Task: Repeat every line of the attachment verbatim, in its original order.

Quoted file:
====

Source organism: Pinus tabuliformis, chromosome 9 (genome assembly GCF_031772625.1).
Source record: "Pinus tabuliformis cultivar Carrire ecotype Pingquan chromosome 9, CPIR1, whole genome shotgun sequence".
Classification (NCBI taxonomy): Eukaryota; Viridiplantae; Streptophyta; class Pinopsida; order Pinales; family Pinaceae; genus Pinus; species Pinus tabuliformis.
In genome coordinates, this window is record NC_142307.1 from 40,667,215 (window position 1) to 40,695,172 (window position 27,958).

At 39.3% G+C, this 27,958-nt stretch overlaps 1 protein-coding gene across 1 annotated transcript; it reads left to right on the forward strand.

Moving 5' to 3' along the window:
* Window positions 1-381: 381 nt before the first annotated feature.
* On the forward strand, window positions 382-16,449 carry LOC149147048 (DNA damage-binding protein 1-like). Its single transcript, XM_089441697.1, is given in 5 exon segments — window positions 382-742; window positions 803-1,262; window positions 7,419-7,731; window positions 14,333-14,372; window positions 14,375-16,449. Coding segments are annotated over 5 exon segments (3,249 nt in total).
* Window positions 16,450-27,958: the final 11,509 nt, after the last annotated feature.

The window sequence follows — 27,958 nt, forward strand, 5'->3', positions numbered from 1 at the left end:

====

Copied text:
Source organism: Pinus tabuliformis, chromosome 9 (genome assembly GCF_031772625.1).
Source record: "Pinus tabuliformis cultivar Carrire ecotype Pingquan chromosome 9, CPIR1, whole genome shotgun sequence".
Classification (NCBI taxonomy): Eukaryota; Viridiplantae; Streptophyta; class Pinopsida; order Pinales; family Pinaceae; genus Pinus; species Pinus tabuliformis.
In genome coordinates, this window is record NC_142307.1 from 40,667,215 (window position 1) to 40,695,172 (window position 27,958).

At 39.3% G+C, this 27,958-nt stretch overlaps 1 protein-coding gene across 1 annotated transcript; it reads left to right on the forward strand.

Moving 5' to 3' along the window:
* Window positions 1-381: 381 nt before the first annotated feature.
* On the forward strand, window positions 382-16,449 carry LOC149147048 (DNA damage-binding protein 1-like). Its single transcript, XM_089441697.1, is given in 5 exon segments — window positions 382-742; window positions 803-1,262; window positions 7,419-7,731; window positions 14,333-14,372; window positions 14,375-16,449. Coding segments are annotated over 5 exon segments (3,249 nt in total).
* Window positions 16,450-27,958: the final 11,509 nt, after the last annotated feature.

The window sequence follows — 27,958 nt, forward strand, 5'->3', positions numbered from 1 at the left end: